Francona had shown before that he wasn’t interested in being strictly tied to orthodoxy when it came to bullpen usage (albeit in ways less dramatic than resurrecting the traditional fireman role for his best reliever). This is clearest in the use of Cody Allen since he established himself as the team’s then-best bullpen arm and took the role of closer in early 2014. Francona used him in tie games on the road, yes, but he also used him before the ninth inning and in multi-inning appearances fairly frequently. Before Cleveland traded for Miller, they were putting Allen on the mound before the ninth inning anywhere from a quarter to a third of the time.
Obviously Miller's talent and presence afford Francona significantly more freedom, but that's not quite the point. The point is that Francona's time in Cleveland had already seen him start to eschew tradition a bit when it came to late-inning roles, even before the team traded for Miller. In that sense, this season won’t be remembered as when Cleveland took its endgame cheat code on the road for a full yearâ€•because that won’t be happening, and because it oversimplifies Francona's history here.
Looking beyond the bullpen, with a few notable exceptions, Cleveland will be fielding a team largely similar to last year’s American League champs. The team wasn’t particularly active over the winter, but their biggest move was a big one indeed—signing Edwin Encarnacion to the largest free-agent contract in team history represented a key upgrade over the departed Mike Napoli. In Encarnacion, Cleveland has not just a far more reliable source of power but also MLB's only player to hit more than 30 home runs in each of the past five seasons.
The other significant difference from last year’s team isn’t an acquisition, but instead a hopeful rebound. After being the team’s best position player by WARP for 2014 and 2015, Michael Brantley spent essentially all of 2016 sidelined by a shoulder injury that was treated with surgery before the season began and ultimately required a second procedure in the middle of the year. A recovery period that ran through the winter meant a slow start to the spring and no Cactus League game action until this past week, but all signs currently point to him being fully ready soon after Opening Day. A healthy Brantley will offer key support both at the plate and in the outfield, which doesn’t exactly runneth over with strong defensive options.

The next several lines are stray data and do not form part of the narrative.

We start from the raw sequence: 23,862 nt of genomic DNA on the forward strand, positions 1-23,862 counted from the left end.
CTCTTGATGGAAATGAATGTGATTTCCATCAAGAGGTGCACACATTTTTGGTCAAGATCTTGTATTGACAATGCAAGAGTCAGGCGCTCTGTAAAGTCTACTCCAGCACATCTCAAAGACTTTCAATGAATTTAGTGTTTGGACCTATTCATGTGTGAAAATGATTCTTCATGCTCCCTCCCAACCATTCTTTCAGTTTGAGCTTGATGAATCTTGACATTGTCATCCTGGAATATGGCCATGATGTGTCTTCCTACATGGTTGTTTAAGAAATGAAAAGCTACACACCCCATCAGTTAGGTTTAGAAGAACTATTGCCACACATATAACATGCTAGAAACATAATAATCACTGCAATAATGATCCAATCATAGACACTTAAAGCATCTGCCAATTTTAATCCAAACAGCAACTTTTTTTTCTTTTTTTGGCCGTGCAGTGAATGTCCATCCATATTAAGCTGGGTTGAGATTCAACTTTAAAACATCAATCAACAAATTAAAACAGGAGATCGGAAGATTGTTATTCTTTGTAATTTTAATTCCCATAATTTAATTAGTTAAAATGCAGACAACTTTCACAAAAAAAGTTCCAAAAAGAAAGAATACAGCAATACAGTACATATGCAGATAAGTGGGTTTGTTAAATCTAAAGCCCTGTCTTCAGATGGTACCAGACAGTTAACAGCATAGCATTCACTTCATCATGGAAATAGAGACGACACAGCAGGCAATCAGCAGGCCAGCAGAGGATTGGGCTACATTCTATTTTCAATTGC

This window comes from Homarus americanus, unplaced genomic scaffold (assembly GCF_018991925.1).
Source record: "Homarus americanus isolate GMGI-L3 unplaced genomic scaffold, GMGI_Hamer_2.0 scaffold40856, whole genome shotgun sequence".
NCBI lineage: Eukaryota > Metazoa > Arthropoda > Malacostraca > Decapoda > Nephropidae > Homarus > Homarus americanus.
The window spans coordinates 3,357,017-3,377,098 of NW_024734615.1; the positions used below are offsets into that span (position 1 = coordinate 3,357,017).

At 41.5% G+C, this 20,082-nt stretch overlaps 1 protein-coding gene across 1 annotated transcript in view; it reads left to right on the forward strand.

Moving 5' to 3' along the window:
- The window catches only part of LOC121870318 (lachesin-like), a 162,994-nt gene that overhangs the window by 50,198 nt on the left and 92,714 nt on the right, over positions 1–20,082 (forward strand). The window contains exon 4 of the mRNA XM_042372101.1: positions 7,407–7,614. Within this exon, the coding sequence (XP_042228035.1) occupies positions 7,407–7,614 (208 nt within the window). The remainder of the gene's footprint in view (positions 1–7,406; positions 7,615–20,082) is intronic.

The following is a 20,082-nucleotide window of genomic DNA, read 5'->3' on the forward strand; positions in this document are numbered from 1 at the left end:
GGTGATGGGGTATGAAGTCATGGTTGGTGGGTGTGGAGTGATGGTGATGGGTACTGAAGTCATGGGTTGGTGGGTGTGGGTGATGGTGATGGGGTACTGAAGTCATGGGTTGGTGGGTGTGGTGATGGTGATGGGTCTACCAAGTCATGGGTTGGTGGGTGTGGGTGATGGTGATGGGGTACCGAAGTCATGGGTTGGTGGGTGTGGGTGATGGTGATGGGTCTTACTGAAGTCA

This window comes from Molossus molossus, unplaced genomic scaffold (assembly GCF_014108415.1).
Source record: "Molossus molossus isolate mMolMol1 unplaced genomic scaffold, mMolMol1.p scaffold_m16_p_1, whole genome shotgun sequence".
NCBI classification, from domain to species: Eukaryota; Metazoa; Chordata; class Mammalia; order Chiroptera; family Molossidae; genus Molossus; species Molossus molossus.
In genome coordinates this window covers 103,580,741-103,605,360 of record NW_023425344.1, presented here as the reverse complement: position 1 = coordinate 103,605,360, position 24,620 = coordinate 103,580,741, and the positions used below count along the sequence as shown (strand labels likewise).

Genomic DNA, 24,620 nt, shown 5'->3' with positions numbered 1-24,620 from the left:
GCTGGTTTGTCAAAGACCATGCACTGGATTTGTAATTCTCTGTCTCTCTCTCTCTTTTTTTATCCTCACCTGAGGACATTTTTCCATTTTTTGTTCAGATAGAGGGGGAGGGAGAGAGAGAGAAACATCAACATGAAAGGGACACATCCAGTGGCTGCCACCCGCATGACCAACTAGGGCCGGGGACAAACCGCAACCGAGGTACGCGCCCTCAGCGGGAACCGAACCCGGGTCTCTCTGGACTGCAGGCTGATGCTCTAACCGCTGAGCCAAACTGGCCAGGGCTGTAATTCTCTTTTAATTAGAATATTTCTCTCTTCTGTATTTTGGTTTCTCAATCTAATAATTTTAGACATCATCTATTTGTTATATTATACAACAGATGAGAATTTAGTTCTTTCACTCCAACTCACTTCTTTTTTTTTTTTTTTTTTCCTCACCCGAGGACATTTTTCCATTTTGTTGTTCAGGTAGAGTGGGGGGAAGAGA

Another area where improved health has the chance to offer a notable upgrade from last year is the rotation, which suffered from injuries to Carlos Carrasco and Danny Salazar down the stretch. The pair join the cool ace of Corey Kluber, the very many home runs and very few walks of Josh Tomlin, and the continual inconsistency of Trevor Bauer for a rotation that can be excellent at best and is still pretty serviceable at worst.
At third base, Jose Ramirez is due for regression after last year’s breakout; at catcher, Yan Gomes and backup Roberto Perez regressed so much last year that there’s essentially nowhere to go but up. Francisco Lindor should continue to dazzle both at shortstop and as charm personified, and Carlos Santana offers his world-class plate discipline skills at first base. Jason Kipnis will start the season on the disabled list with a shoulder injury, though he’s not expected to be out long and should continue as one of baseball’s top-tier second basemen when he returns.
Essentially—this is the same team that came within a few outs of last year’s World Series title. Just with the potential to be even better.